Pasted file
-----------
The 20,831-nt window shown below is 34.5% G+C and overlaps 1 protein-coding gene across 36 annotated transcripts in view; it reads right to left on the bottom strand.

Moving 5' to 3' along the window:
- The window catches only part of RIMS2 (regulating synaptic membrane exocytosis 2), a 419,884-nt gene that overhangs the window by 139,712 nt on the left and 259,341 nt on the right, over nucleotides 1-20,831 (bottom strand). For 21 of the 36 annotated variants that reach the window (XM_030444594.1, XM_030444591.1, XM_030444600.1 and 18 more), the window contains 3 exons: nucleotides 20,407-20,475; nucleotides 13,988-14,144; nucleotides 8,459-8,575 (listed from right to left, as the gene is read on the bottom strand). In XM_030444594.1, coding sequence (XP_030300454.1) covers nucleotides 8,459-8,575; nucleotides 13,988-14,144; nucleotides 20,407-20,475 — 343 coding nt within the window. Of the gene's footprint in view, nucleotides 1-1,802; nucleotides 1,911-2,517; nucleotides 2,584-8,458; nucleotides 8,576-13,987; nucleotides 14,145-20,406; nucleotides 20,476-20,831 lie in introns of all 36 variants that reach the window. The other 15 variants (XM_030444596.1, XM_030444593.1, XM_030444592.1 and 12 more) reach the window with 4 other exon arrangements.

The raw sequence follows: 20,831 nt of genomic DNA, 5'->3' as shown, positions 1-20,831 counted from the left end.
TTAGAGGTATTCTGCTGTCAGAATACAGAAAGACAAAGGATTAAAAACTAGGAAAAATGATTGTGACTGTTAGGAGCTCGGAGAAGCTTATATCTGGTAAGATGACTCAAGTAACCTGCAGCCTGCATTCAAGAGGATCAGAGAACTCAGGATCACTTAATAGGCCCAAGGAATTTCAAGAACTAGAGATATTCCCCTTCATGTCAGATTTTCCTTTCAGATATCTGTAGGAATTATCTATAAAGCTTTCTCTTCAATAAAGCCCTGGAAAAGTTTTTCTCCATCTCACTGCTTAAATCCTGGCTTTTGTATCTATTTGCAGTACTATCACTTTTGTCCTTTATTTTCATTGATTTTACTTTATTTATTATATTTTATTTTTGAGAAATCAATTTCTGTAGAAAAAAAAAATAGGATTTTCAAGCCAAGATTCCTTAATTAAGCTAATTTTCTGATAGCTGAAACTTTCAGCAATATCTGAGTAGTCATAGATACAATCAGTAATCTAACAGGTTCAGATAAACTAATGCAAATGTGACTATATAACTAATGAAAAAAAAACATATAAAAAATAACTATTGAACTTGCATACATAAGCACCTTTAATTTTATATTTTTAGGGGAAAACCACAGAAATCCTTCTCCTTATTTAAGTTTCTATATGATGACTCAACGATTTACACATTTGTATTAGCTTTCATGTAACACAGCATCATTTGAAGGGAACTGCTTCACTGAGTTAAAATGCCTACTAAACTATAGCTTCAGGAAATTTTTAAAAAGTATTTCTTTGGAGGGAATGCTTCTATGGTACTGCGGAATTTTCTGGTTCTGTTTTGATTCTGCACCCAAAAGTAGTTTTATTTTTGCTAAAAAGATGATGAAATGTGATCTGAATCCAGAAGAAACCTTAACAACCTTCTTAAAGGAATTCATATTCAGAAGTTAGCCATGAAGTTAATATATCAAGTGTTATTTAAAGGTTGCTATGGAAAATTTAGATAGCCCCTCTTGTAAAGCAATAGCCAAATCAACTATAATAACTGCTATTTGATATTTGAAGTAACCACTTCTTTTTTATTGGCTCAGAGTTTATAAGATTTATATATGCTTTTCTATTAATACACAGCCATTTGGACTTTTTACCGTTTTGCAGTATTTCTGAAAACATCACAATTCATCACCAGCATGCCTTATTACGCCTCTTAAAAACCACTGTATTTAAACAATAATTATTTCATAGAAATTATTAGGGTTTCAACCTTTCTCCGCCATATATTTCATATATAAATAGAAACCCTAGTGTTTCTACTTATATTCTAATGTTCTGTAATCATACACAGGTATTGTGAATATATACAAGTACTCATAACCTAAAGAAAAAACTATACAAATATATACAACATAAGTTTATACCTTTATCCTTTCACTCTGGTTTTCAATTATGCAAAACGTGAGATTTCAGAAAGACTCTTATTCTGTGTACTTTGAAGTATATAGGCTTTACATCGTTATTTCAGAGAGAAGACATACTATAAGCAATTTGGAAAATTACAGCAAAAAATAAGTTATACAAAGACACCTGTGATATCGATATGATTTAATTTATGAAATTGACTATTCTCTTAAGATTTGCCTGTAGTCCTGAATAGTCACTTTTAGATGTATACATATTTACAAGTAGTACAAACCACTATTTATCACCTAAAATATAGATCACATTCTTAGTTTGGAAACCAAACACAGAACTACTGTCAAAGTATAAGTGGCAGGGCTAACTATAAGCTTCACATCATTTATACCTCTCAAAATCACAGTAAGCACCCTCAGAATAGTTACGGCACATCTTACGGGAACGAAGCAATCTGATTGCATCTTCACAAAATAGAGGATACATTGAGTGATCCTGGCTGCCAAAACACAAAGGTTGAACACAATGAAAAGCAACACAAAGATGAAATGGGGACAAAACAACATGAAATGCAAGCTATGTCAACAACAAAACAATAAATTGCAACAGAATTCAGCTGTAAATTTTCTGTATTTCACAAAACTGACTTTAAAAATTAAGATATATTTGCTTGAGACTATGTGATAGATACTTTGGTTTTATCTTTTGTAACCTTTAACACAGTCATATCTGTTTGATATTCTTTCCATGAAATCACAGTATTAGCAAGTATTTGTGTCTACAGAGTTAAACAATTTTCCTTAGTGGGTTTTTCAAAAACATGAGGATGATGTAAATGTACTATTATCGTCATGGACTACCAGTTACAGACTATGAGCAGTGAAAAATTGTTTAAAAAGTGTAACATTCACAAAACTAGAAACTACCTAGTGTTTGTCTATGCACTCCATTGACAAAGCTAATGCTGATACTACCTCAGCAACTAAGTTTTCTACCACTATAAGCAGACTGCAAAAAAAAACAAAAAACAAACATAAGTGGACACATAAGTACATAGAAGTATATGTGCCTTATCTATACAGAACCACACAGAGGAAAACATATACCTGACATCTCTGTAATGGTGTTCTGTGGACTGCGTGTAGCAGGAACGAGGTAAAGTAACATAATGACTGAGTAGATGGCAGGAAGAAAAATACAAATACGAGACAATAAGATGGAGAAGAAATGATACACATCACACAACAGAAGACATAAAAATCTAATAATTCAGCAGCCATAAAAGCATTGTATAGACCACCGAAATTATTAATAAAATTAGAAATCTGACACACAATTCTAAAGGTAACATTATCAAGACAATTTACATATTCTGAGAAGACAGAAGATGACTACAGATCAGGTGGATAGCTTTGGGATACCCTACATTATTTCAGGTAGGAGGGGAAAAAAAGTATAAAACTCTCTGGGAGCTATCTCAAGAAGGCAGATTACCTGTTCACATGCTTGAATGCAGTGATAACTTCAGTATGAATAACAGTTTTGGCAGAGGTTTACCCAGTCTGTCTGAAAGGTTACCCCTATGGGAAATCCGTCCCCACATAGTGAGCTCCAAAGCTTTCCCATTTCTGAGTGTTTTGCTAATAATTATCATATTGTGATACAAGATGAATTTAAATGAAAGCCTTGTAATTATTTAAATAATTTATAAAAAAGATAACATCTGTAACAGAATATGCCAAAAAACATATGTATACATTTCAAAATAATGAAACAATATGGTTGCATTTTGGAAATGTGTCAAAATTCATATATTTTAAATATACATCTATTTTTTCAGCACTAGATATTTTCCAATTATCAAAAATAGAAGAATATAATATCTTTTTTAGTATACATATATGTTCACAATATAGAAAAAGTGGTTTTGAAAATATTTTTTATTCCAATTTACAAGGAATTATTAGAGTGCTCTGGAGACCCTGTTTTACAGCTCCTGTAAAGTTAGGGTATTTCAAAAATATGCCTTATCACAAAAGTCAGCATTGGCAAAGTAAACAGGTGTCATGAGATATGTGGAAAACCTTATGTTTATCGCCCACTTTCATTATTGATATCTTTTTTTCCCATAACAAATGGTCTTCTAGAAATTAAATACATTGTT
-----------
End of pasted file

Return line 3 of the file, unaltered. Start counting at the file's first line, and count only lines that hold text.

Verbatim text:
- The window catches only part of RIMS2 (regulating synaptic membrane exocytosis 2), a 419,884-nt gene that overhangs the window by 139,712 nt on the left and 259,341 nt on the right, over nucleotides 1-20,831 (bottom strand). For 21 of the 36 annotated variants that reach the window (XM_030444594.1, XM_030444591.1, XM_030444600.1 and 18 more), the window contains 3 exons: nucleotides 20,407-20,475; nucleotides 13,988-14,144; nucleotides 8,459-8,575 (listed from right to left, as the gene is read on the bottom strand). In XM_030444594.1, coding sequence (XP_030300454.1) covers nucleotides 8,459-8,575; nucleotides 13,988-14,144; nucleotides 20,407-20,475 — 343 coding nt within the window. Of the gene's footprint in view, nucleotides 1-1,802; nucleotides 1,911-2,517; nucleotides 2,584-8,458; nucleotides 8,576-13,987; nucleotides 14,145-20,406; nucleotides 20,476-20,831 lie in introns of all 36 variants that reach the window. The other 15 variants (XM_030444596.1, XM_030444593.1, XM_030444592.1 and 12 more) reach the window with 4 other exon arrangements.